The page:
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Thursday, April 24, 2008

Kink in literature

Via Susannah Breslin, via Melissa Gira, an LA Times article, "Literary fiction gets kinky" about Playing by Melanie Abrams



"Americans don't like their sex and their art mixed together," said D.L. King, editor of the review site EroticaRevealed.com and a writer of BDSM fiction (it encompasses bondage, discipline, dominance, submission, sadism and masochism). "Erotica writers are still treated like the bottom of the barrel."

And so Abrams was worried that, as a first-time novelist, she'd be seen as a "sex writer," with the reader's lone gratification as her primary purpose. She tried to strike a balance, she said, by focusing on Josie's complexities and avoiding pornographic cue words of the four-letter kind, aiming to "give pleasure in a couple ways" -- literary and sensual.

"We don't go into reading a literary novel with hopes of being titillated," she said. "It's unfortunate, because books are supposed to be read for pleasure."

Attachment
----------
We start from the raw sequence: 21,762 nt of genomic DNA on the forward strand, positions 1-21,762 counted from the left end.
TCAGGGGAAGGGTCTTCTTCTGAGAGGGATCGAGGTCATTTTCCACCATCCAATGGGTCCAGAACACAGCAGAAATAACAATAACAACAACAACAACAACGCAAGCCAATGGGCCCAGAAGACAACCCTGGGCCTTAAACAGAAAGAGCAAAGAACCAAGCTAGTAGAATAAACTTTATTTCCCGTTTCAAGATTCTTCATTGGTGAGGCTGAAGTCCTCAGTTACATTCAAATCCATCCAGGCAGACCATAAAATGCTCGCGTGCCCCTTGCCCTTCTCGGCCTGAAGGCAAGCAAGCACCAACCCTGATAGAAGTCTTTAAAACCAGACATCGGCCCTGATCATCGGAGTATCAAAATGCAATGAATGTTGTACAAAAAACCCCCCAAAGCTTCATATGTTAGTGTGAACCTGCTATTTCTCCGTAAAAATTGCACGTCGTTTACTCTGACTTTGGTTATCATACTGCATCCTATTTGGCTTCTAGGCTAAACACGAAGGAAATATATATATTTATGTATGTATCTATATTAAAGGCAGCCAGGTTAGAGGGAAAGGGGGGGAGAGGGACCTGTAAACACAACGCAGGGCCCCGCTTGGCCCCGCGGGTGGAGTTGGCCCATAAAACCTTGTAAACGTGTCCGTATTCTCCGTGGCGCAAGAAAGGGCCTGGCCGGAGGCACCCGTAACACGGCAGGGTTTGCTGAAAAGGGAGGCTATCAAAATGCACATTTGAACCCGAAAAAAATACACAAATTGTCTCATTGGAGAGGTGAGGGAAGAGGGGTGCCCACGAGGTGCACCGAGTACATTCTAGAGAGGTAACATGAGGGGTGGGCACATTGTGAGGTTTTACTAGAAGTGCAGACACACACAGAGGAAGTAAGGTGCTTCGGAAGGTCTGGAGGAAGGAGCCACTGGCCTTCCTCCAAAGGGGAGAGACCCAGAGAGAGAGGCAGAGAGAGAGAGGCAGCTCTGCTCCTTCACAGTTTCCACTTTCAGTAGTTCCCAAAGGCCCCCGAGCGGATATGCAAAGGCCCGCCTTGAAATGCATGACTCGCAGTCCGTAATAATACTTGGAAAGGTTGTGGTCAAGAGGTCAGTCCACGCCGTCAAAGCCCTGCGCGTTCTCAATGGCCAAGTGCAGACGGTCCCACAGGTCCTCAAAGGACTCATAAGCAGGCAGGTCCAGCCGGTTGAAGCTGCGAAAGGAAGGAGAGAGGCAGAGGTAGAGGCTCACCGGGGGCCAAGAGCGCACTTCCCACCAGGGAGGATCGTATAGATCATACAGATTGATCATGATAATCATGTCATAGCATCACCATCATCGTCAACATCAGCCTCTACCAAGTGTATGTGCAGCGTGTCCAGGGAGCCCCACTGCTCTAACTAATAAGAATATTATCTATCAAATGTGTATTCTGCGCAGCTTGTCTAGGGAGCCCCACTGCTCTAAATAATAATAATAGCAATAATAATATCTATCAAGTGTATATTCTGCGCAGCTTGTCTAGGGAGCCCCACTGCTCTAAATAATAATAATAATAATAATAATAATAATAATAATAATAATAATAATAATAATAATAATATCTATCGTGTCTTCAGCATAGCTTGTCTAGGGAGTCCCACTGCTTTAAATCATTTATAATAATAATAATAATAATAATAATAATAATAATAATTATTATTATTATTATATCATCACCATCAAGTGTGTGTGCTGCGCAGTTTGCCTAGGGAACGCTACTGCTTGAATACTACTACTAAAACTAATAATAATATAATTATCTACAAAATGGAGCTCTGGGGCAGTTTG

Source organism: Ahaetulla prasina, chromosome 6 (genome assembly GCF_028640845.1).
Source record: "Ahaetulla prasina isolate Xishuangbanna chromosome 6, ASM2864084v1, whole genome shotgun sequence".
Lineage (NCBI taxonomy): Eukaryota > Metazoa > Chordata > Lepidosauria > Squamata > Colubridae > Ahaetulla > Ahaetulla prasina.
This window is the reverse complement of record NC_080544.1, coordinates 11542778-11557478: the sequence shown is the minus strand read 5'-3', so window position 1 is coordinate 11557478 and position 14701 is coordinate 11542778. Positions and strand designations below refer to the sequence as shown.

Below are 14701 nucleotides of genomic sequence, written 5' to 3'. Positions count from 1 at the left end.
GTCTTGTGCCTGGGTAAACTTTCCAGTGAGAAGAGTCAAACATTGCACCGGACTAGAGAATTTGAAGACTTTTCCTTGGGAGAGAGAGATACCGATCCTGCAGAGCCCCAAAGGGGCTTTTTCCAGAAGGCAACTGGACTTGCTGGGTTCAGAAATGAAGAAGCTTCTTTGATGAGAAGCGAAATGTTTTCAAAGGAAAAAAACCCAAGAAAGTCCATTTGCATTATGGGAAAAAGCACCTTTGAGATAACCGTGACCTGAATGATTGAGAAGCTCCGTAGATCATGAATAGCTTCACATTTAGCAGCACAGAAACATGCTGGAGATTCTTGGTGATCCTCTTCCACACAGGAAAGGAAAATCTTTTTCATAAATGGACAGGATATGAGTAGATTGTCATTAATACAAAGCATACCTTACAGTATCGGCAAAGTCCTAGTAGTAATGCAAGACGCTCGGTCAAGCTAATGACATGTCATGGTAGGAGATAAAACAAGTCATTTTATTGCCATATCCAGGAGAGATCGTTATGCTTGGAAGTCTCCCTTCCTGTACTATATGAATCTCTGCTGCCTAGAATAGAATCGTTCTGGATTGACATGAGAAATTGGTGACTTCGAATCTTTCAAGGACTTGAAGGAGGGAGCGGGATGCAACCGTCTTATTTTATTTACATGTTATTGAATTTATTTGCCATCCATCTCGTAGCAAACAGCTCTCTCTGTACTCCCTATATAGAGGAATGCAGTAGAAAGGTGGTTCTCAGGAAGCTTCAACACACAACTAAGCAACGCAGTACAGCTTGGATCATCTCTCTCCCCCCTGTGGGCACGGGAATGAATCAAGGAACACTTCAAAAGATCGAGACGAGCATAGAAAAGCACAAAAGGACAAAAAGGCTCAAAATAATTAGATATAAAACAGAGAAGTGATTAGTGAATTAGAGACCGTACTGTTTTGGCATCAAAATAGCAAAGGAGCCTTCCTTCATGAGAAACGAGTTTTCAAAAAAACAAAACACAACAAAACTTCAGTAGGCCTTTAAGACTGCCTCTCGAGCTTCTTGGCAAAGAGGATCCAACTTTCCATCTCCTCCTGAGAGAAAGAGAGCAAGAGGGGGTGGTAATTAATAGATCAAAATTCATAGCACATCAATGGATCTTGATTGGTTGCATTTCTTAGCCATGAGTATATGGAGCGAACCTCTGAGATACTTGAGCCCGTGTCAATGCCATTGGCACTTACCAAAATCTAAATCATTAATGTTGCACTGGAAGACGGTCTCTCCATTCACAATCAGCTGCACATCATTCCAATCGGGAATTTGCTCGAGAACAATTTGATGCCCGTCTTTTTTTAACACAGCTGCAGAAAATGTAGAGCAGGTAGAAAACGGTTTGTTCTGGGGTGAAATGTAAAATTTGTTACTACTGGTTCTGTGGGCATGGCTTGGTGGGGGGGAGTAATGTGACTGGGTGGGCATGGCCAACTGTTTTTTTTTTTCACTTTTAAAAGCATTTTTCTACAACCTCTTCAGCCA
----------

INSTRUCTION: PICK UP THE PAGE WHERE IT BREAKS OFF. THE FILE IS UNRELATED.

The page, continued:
I have only read a few pages of Playing so can't speak to its content, but I highly recommend checking out the work of James Lear, aka Rupert Smith, which is filled with filthy hot, wink-wink gay male sex with a twist; it's erotica, but it's also doing something else, in the case of The Back Passage, mystery. He wrote also in the LA Times last weekend:

The fact that erotica sells so much, and so widely, suggests that it's really just like any other type of genre fiction -- doing a job for an audience that knows what it wants and where to get it. Crime, horror, sci-fi and romance authors set out their stalls in very similar fashions, offering a mystery, or a fright or a flight into fantasy. The porn writer's offer is just as simple: I'll deliver two good orgasms per chapter (or one, for readers over 40), along with a rattling good plot that will get you to the next sex scene, some likable characters and a big dollop of humor.

The main reason erotic literature remains in a publishing limbo is that it's specifically designed as an inspiration to masturbation. Literary fiction is full of sex scenes at least as dirty as anything I've ever written, but they're "justified" by other considerations. Porn relies on no such subterfuge. Sex in a James Lear novel is there to excite, not to illuminate some grungy corner of the human psyche. It's recreational -- and recreational sex has always been suspect.

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